Death of a Character – Part 2

As promised, I’m continuing my tribute to Heather, the character I had erased during a heavy revision of my coming-of-age novel, Such A Dreamer. If you missed the initial post, you can view it here: Death of a Character.

The second deleted scene between Dane and Heather is when they first get to know each other over a lunch break at work. In this excerpt, Dane begins to discuss why he’s passionate about social work. He shares a story with Heather that is personal to me. Personal because I had witnessed the event he shares when I was in my early 20’s. The memory has stayed with me and still moves me when I think about it, so I hope you’ll get something out of it too:

~

Outside on a picnic bench, they shared cold cuts and potato salad…

“Have you always wanted to work at a place like this or would you rather do landscaping?” Heather asked.

Dane laughed, replaying the morning’s encounter in his head.

“I wanted to do something positive, and this job kind of fell into my lap.”

8066120-beautiful-girl-sits-on-bench-against-summer-nature“That’s the whole story?” Heather asked with a laugh.

Dane thought it over and a memory came to him. Maybe not the real reason or the full reason, but definitely part of the reason he wanted to work at a place like Graymont. He took another look into those brown comforting eyes and believed he could trust her.

“Okay, maybe not the whole story.” He laughed now. “While in high school, I was a volunteer for a walk hosted by The American Cancer Society. Before the actual walk, when people were socializing and visiting the different booths and tables of information, I walked by this group of people who all seemed to be in good spirits and were smothering this little girl with love. The girl couldn’t have been more than six years old, yet her head was bald from chemotherapy.”

Heather’s smile faded and her eyes narrowed. She listened intently.

“She must not have been in pain at the time, because she was smiling from ear to ear. She was so beautiful; bald head and all. She wore this cute little white sundress with little pink bows all over it.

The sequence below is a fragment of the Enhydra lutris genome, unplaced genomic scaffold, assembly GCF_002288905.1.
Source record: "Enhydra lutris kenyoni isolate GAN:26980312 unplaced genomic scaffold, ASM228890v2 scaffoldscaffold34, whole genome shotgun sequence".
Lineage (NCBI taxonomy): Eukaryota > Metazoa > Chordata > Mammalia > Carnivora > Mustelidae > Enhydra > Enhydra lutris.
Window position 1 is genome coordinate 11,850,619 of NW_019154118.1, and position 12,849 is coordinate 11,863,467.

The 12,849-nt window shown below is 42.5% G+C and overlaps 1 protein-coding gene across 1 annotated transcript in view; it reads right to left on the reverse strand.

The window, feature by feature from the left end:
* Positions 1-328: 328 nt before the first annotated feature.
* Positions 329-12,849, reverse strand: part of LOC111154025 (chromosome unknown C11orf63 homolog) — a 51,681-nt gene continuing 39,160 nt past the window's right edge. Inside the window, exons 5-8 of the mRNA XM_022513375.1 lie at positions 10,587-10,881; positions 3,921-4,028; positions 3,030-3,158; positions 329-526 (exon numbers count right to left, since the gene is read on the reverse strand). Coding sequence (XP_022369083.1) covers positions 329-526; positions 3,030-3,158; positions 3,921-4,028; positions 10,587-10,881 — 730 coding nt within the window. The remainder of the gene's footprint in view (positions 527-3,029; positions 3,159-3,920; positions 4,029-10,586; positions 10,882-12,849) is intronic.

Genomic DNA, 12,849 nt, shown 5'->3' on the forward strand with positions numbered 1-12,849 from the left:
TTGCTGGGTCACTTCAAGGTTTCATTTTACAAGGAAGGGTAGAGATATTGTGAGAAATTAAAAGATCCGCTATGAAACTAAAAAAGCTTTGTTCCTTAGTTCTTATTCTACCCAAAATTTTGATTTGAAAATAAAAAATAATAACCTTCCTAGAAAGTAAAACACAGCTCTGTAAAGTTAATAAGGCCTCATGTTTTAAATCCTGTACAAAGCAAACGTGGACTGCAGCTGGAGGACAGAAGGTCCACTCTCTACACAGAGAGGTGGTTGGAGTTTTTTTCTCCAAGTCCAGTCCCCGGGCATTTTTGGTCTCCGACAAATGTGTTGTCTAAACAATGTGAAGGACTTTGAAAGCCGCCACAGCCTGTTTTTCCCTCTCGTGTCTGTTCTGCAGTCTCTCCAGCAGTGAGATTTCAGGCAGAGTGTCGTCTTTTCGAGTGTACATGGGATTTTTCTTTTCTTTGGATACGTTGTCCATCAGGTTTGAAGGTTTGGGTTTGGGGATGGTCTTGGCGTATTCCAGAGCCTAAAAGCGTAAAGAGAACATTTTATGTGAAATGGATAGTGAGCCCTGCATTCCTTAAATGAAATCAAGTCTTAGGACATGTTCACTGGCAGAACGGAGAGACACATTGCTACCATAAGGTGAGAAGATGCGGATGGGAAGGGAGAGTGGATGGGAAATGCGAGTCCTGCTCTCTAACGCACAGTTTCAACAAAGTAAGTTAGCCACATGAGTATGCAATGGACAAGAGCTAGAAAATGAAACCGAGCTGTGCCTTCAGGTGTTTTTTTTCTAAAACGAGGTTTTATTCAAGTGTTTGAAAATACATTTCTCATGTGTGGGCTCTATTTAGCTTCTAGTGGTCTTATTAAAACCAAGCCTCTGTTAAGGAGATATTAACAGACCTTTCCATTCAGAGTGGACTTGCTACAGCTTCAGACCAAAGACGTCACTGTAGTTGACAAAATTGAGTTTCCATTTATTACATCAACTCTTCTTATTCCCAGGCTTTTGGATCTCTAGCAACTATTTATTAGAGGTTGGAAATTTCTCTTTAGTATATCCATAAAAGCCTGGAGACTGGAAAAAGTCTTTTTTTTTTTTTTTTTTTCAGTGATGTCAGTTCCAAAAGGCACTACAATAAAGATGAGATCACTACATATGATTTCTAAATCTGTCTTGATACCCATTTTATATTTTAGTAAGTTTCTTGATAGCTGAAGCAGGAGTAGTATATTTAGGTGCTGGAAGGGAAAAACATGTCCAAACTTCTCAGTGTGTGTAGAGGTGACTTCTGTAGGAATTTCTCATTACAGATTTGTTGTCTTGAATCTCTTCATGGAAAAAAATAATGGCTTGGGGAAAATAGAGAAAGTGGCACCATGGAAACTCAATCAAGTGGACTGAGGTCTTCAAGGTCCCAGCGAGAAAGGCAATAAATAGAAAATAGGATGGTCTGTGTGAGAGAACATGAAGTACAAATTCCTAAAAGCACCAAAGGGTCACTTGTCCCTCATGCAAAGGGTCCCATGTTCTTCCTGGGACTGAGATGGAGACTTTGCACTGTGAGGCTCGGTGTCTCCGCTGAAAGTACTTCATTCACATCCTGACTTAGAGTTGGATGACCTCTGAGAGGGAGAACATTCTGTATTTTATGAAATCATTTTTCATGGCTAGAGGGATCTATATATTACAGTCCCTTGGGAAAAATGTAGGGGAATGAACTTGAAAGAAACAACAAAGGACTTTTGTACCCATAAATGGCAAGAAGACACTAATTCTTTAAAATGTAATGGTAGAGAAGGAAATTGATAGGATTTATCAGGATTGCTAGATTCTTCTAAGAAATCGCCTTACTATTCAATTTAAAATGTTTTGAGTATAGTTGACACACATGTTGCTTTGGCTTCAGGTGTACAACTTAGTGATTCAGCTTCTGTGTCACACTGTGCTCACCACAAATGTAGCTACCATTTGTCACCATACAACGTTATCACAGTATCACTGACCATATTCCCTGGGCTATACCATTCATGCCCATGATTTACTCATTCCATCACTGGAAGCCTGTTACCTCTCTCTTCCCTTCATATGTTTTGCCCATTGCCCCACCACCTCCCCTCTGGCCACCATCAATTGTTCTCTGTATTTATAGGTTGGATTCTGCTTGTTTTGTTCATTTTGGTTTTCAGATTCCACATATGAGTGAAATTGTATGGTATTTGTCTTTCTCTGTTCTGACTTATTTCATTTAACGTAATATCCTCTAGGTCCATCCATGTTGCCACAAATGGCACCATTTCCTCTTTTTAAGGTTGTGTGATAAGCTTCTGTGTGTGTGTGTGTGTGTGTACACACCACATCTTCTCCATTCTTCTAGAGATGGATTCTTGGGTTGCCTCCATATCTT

“I stood there admiring all of the attention and affection this group gave to her. It filled my heart with warmth, I guess.

“Two men walked up and stopped beside me. One of them approached a member of the girl’s family and said, ‘Such a beautiful child. She seems to be doing well today.’

“A man from the group who must’ve been her father said, ‘The doctor told us there’s nothing else we can do for Annabelle. It’s only a matter of time, Frank.’ It was obvious that this man—the father?—tried to keep his composure and be strong for the family. ‘It’s only a matter of time,’ he said again.

“The other man said, ‘Ohhh Jim, I’m so sorry. I don’t know what to say.’

“Just then, this frail little child looked at me—right at me—and gave me the biggest, friendliest smile you could possibly imagine. I take that back, I don’t think it’s possible to imagine a smile so genuine,” Dane said looking down and shaking his head. “Then she held her right hand up and waved her little fingers at me.”

Dane smiled, remembering how adorable she’d been. “I returned the smile and wave, then gave a general nod to the rest of the family and people surrounding her. Then I turned and walked away…quickly. I had to because…I lost it and began to cry. And I didn’t want little Annabelle to notice. So, I walked out into the park and sat alone for a while.

“That poor little girl would never ride a bike, drive a car, graduate from high school, have a boyfriend—none of it. And…and I really hated God at the time. Hell, in my life, those things were a given—everyone had a chance to do them. But … you know, now I pay attention to everyone’s lives or at least I try to. I want to help in any way I can, so people don’t have to suffer and instead make the most of their lives. And I’ll never forget that little girl.”

Heather dabbed tears from the corners of her eyes with a napkin.

Dane turned his head and looked away for a moment. What he couldn’t tell Heather was how he had actually envied the little girl. She was filled with joy and was surrounded by her loved one’s who showered her with affection. The love…he could actually feel it emanating from her family. Annabelle had experienced a deeper love and bond than most people will never come close to experiencing in their lifetimes. That is what Dane envied, because he didn’t believe that he could allow anyone close enough to love him so intensely.

 

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One Response to Death of a Character – Part 2

  1. Wummer says:

    Still brought a tears to my eyes! Sorry it can’t be used.

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